Preventing Barn Fires

By: Christine Gelley – OSU Extension, Noble County Agriculture and Natural Resources Educator

The fire department is a service you hope you will never need to use, but the one you are most thankful for when an emergency occurs and life as you know it is going up in flames. It is crucial that we all do our best to reduce fire risks in our homes and work environments.

Barn fires are all too common and most are preventable. Common causes of barn fires include electric appliances, heaters and heat lamps, fans, exposed wires, dirty outlets, smoking, wet hay, and machinery. Few barns are appropriately equipped with fire extinguishers, sprinkler systems, or smoke alarms. In addition, many barns are inadequately insured for their contents. In order to protect the valuable assets stored in barns including livestock and also the people who work in them, fire prevention needs to be a high priority.

Here are some ways to improve fire prevention methods on your farm:

  • Make it a point to scout for hazardous conditions around the barn. Inform everyone who works in your barn of what area are concerns for fire development, what to do in the case of a fire, and to always keep exit pathways clear.
  • Establish a cleaning schedule to remove dirt and dust from areas where electrical outlets and appliances are used. Install appropriate covers on outlets and light bulbs. Extension cords should be industrial grade and checked for faults regularly. Permanent electrical wiring should be encased in conduit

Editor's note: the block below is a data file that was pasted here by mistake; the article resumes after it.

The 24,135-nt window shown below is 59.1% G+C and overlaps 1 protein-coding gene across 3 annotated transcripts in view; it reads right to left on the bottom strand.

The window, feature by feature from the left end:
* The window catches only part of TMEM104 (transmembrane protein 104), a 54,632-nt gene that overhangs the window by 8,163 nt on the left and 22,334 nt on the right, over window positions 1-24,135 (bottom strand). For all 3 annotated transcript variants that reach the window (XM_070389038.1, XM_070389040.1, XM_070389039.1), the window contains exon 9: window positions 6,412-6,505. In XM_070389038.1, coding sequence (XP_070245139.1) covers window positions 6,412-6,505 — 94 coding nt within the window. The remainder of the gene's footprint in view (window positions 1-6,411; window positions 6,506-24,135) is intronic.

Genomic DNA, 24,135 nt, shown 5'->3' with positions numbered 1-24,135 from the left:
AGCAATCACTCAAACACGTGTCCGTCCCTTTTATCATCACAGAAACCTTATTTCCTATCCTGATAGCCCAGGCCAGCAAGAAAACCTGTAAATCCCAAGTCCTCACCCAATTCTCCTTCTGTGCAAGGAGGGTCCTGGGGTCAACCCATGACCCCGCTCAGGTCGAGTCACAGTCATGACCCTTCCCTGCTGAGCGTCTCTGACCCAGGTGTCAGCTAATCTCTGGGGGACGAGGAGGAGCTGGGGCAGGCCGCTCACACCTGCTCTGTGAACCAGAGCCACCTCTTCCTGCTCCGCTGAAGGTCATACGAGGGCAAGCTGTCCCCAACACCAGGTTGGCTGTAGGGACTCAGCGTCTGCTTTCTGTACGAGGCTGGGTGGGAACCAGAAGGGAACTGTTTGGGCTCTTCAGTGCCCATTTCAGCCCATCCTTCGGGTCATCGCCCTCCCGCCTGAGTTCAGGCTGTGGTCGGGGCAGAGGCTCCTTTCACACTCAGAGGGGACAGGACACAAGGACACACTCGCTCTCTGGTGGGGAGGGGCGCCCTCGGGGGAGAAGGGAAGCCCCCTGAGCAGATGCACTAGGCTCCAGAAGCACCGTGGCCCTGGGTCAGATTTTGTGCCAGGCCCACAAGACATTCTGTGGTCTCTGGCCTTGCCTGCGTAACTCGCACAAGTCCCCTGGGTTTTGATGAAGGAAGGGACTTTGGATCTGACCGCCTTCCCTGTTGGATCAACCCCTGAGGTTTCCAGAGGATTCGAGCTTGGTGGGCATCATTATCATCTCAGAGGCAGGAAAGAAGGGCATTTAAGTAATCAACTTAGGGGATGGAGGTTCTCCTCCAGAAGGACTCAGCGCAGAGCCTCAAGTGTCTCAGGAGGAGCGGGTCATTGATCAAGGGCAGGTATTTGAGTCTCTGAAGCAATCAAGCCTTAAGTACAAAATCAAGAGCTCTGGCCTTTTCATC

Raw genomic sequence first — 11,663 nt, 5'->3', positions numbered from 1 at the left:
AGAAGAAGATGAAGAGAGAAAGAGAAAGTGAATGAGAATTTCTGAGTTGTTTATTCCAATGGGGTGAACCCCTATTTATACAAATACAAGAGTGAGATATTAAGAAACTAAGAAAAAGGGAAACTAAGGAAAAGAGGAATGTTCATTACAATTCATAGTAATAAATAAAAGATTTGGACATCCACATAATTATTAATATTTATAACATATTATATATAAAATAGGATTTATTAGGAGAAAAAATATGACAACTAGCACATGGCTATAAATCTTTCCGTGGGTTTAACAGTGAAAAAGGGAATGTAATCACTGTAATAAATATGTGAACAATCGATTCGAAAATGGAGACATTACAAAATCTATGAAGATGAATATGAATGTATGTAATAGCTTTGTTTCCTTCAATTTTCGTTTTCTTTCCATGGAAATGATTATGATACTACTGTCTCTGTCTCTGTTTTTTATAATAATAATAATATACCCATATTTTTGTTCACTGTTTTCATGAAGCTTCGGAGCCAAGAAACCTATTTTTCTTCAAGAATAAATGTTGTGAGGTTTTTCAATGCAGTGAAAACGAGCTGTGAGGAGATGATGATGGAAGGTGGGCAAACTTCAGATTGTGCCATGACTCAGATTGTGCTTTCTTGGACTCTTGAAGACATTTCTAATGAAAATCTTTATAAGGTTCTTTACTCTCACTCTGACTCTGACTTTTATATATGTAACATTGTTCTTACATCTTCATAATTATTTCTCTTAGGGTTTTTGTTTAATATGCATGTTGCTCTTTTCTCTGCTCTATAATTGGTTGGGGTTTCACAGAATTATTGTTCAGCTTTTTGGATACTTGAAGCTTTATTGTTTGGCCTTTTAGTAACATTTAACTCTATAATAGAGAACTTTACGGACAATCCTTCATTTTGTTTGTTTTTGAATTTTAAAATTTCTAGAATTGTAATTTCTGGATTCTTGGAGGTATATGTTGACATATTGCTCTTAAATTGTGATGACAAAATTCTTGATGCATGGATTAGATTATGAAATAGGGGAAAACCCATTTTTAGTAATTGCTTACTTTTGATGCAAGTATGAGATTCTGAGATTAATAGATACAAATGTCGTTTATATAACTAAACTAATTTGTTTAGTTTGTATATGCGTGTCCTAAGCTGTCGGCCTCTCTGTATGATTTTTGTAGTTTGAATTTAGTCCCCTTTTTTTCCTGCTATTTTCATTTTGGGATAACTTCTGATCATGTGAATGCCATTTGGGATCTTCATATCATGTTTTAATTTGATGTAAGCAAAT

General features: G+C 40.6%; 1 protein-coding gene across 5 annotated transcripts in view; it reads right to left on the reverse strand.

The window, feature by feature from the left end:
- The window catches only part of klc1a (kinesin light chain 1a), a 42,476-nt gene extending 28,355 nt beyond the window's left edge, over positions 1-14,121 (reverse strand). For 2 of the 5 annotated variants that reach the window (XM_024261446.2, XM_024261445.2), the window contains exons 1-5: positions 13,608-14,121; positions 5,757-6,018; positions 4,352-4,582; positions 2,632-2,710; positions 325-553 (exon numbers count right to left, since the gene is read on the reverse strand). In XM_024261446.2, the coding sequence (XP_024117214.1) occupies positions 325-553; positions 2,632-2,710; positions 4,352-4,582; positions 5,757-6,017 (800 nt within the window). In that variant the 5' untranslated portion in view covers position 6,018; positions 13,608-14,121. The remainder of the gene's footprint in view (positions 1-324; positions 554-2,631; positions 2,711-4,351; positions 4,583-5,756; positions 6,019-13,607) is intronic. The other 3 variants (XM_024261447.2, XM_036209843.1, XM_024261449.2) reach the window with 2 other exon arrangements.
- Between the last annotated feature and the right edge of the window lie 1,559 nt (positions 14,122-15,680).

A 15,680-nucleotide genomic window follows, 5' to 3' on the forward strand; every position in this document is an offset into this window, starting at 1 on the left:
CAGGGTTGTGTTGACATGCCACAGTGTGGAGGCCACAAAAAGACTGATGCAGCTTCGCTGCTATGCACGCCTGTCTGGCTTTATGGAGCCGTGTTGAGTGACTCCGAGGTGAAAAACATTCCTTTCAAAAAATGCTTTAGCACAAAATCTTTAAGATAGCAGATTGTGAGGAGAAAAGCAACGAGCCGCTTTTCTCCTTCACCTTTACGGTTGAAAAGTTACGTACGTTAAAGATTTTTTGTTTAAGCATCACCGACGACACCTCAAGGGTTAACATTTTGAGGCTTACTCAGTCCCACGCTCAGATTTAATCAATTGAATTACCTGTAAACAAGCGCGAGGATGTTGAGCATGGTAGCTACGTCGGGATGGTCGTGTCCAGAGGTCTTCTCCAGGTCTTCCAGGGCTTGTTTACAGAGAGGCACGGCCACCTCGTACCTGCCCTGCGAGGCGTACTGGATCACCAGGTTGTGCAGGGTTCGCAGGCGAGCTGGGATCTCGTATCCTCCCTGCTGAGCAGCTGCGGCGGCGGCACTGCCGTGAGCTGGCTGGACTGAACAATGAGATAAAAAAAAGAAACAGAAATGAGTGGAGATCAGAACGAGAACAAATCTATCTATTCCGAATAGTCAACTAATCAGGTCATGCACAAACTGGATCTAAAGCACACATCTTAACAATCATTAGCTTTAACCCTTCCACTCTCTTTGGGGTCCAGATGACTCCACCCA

• Store flammable liquids, hay, bedding, and fuel away from animals and machinery. Keep brush and trees trimmed back from the structure and maintain space between structures to prevent fire from easily spreading.
  • Some tools that are easy to install and help reduce the damage in the case of a fire include: ABC fire extinguishers in reach of high risk areas, smoke detectors with amplified sirens, and/or barn cameras equipped with audio.
  • Always have the contact information for your local fire department readily available in case of an emergency.
  • Check with your insurance agency to verify that you have appropriate insurance for your structures and their contents, just in case.
  • Once you think you have corrected the fire hazards in your barn, it may be a good idea to ask someone from your fire department to visit your farm and do a walk through of your barn. A second set of trained eyes may be the difference between life and death in the event of a barn fire.

For information about how to select fire extinguishers for your farm, consult OSU Extension Fact Sheet AEX-790.25: Fire Extinguishers, available online at https://ohioline.osu.edu/factsheet/aex-79025.

 

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